Chief Data Officer, Telefonica.
The world doesn’t simply need big ideas. The world needs great vision, powered by creators, engineers, entrepreneurs and change agents with the ability to execute and the ambition to prove its worth in society. It’s about having the courage to be the first one, to lead others into unfamiliar territory, to transform unproven ideas into something real. It’s about who can outwork, outplay, outsmart the competition and question the usual definitions of success. And in today’s digital world, it all begins with CODING.
One of the reasons that programming is increasingly perceived to be a 21st-century literacy is because is it ultimately empowering, developing the ability to manipulate and better control a career path in today’s digital economy. The UK (both Government and industry) has become much more receptive to and encouraging towards entrepreneurship in this context. This type of progressive strategy recognises that it’s not simply digital literacy that needs improving; identifying and setting the right conditions to evoke digitally-powered entrepreneurialism at every societal level is equally as important.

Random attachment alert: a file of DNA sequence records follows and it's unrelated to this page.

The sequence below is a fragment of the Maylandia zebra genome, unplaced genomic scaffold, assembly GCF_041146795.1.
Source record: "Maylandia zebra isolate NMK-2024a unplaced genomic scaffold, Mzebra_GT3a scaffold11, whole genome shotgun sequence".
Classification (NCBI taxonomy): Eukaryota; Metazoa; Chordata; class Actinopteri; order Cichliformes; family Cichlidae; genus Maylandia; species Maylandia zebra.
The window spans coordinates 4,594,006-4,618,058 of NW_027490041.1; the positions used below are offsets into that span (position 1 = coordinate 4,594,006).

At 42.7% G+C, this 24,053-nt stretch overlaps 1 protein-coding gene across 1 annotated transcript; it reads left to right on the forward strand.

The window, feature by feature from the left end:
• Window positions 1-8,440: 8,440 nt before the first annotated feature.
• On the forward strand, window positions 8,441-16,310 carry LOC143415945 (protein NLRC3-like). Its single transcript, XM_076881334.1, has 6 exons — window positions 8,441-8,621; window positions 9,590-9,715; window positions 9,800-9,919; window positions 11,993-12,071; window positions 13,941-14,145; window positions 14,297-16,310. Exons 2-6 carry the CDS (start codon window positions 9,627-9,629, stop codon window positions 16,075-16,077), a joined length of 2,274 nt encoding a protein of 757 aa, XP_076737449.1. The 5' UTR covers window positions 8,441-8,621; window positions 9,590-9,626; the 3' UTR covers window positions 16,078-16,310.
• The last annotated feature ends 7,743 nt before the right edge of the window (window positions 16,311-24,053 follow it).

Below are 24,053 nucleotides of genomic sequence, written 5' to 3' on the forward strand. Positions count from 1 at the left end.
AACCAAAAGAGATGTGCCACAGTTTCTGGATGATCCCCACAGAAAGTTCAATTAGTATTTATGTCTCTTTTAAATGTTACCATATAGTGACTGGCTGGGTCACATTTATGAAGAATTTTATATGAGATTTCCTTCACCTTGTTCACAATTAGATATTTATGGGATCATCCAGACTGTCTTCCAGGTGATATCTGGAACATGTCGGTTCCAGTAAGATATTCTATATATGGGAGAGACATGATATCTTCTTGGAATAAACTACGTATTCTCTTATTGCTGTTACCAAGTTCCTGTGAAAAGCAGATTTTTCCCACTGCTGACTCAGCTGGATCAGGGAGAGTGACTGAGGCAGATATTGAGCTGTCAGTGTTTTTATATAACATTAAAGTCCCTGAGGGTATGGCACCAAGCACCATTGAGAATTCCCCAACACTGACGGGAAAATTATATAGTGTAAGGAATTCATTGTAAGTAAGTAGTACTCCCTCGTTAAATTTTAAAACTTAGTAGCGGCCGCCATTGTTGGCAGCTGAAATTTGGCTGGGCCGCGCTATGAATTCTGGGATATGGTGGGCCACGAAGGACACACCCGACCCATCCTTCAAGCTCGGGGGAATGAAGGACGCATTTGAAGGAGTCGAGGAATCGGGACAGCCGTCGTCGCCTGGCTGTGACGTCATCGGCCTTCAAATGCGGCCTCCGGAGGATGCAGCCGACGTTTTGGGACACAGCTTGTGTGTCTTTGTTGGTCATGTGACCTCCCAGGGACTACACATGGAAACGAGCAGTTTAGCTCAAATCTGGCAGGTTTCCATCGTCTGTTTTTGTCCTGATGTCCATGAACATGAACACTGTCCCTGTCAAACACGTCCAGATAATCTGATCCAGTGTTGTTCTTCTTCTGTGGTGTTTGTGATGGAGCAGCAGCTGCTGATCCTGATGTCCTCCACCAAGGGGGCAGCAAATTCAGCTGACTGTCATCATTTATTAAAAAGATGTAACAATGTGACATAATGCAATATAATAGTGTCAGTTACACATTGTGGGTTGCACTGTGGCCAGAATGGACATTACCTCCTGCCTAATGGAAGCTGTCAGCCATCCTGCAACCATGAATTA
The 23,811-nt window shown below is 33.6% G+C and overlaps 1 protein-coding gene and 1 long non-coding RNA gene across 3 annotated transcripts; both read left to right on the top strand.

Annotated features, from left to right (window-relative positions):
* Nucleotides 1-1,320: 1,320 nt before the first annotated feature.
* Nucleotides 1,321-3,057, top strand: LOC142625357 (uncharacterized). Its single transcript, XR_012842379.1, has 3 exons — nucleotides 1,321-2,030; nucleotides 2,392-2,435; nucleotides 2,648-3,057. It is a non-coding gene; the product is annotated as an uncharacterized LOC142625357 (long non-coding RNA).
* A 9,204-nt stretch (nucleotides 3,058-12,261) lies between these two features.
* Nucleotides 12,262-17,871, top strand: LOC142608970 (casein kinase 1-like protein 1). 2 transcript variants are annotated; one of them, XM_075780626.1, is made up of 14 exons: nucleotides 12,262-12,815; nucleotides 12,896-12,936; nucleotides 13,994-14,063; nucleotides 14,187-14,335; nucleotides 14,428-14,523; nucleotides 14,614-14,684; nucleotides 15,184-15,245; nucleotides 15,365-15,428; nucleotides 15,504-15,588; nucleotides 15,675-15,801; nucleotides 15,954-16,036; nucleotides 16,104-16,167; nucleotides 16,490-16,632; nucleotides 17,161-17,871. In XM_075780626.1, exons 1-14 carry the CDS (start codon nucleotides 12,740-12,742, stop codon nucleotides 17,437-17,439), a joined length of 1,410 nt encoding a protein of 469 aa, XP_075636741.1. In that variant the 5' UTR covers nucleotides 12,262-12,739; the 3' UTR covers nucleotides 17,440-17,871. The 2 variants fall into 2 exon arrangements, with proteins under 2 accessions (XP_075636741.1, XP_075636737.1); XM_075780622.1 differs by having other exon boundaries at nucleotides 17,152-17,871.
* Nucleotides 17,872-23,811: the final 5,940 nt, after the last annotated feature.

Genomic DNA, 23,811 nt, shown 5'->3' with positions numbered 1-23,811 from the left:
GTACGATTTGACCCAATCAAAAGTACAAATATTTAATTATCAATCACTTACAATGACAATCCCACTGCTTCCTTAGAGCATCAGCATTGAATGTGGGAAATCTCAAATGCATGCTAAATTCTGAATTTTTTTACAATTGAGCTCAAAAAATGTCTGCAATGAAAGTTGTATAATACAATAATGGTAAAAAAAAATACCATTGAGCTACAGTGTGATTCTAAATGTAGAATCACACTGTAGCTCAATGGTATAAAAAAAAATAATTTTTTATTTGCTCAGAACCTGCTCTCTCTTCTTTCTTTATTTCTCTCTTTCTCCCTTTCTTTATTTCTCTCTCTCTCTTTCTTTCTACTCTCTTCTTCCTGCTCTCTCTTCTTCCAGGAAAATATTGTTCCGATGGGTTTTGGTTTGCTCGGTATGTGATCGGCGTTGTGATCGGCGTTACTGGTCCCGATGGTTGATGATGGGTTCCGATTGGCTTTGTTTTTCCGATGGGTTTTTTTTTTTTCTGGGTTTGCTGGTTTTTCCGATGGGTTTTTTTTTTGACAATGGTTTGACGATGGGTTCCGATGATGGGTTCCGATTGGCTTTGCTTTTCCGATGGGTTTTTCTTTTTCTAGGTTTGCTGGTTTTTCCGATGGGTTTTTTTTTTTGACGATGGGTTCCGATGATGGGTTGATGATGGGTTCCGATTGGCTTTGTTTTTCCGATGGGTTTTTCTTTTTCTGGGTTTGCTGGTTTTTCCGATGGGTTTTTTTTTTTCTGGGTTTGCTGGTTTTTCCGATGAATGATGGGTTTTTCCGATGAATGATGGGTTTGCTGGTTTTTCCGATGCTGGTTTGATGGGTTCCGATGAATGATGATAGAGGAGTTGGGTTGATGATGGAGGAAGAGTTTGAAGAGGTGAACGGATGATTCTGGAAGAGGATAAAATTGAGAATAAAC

This belief is echoed in a report launched today by the UK Digital Skills Taskforce at Telefónica’s London flagship start-up incubator – Wayra. Written by Maggie Philbin, CEO of Teen Tech and commissioned by Ed Milliband, Leader of the Labour Party, the report looks at issues such as the role of education institutions, government and business in ensuring young people have the skills they need to fulfill their potential and to meet the needs of today and tomorrow’s economy.
Telefónica is a huge advocate of this and is doing all it can to move the digital industry dial with programmes like Wayra and its skills based social initiative – Think Big – which exists to support the movement to get more children programming. Our own CEO in Telefónica UK (O2), Ronan Dunne writes in the foreword to this report:
“At O2, we believe that the possibilities of technology should be open to everyone, and we’re working hard to make this vision a reality. Our Think Big programme is supporting thousands of young people to develop enterprise, creativity, business and digital skills which are enabling them to participate in and shape the emerging digital economy. We’re also building the digital confidence of parents as a young person’s primary educator and support network. And we are working with small businesses and large enterprises to confidently map a truly digital way of operating. “
As a company we are acutely aware that learning how to programme is not the endpoint but part of the journey to becoming an active citizen in today’s online environment but as an industry, particularly if Britain’s economic livelihood is to continue to flourish, we will also need a flexible, adaptable and fully skilled workforce that spans all generations.
Gary Stewart, Director, Wayra UK